Q: Hi, I was wondering to whom was the Somerset Square Park dedicated to when it was first built. Our councillor wants to dedicate it to Mr. Little, but if it is already, would that not cause a situation.
A: Great question Arthur! The naming issue has been resolved (you can read about that here) but I had to turn your question over to our resident historian, Dave Allston. He’s doubtful that it was ever named anything and hasn’t come across anything that would suggest this little corner had a name before it was called Somerset Square Park.
He did share some other information that might be of interest.
There was originally a house built on it this property, between 1888-1889, by a mill culler named Delamere Howard. It was a small, wood-frame house, 1.5 storeys with six rooms. It had the address of 960 Wellington Street and sided along Spadina, fronting on to Richmond/Wellington. It was primarily rented to tenants over the years, and was even briefly used for a commercial office, notably by Mrs. Clara Currell, a millinery. (In other words, the hat-making business.) Clara was the wife of Daniel G. Currell, who was a real estate agent. The couple lived in the old brick farmhouse on Churchill at Currell. After he died, Clara subdivided the property and created Currell Avenue.
Between 1921 and 1922, the house was torn down, and the triangle of property was left vacant for a long time. Dave believes that the property was been tied to the Mason planning mill which existed in the block just behind to the east; bordered by Spadina and Bayswater, north of Somerset. That mill closed down and was demolished between 1921 and 1922 as well.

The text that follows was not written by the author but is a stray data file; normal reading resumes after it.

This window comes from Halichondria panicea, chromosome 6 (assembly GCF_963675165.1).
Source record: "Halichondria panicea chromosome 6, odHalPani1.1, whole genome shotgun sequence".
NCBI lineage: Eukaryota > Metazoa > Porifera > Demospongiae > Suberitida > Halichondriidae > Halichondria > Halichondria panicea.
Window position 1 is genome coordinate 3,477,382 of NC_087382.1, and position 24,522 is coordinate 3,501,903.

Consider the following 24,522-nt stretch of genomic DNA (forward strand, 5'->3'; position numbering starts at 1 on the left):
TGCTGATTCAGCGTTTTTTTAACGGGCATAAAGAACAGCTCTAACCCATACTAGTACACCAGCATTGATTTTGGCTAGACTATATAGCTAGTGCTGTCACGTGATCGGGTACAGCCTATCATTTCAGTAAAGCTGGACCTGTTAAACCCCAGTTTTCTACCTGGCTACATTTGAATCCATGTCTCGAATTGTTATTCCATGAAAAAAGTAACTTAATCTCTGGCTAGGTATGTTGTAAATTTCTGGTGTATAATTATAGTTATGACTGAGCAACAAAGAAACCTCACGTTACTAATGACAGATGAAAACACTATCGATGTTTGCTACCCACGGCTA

The owner of the property sold the entire piece of property (this is Somerset Square plus the block behind it) for $8,250 to the City of Ottawa in the summer of 1920, prompting the closures/demolition a year or so later.
The Hintonburg Howitzer was located on the square after the demolition. (You can read more about that history mystery right here: http://newswest.org/easyread/archives/3944 ) but was gone by WII.
Dave has some photos of the property at various points over the 20s-60s, and it always is empty. There were a lot of trees early on but by the 50s it was completely empty.
In July of 1988, as part of the Ontario Neighbourhoods Improvement Plan, Somerset Square was given a $255K budget to convert it into a pedestrian plaza, with “a community billboard, benches, trash containers, landscaping, a pedestrian pathway and a lighted water fountain.” The work would have been done that fall, which created the square as it is now. Prior to 1988, Dave doesn’t know what state the area was in, doesn’t really even know when it actually acquired the name ‘Somerset Square.’ He can’t find a single use on it prior to 1988.
If you there’s a KT reader out there who has photos of Somerset Square – especially pre-1920 – we’d love to see them!
Thanks for your question Arthur!
The Midcentury Modernist just made a blog post that mentions this. He writes, in regards to lumber yards in Rochesterville: “By January 1901 the piling grounds were vacant. It was here that Frederick Todd, the landscape architect who prepared the first city beautification plan for the Ottawa Improvement Commission in 1903, proposed a public park to be called ‘Somerset Square’. The OIC did not act on this recommendation and the City of Ottawa assumed control over the Preston Street frontage of the land, while the Government of Canada took the balance once J.R. Booth’s South Yard had closed. At this point a lot on Somerset Street was set aside for a future school but this was eventually built on Breezehill as Devonshire Public.”
See here: http://urbsite.blogspot.ca/2016/04/plouffe-parkss-big-tops.html
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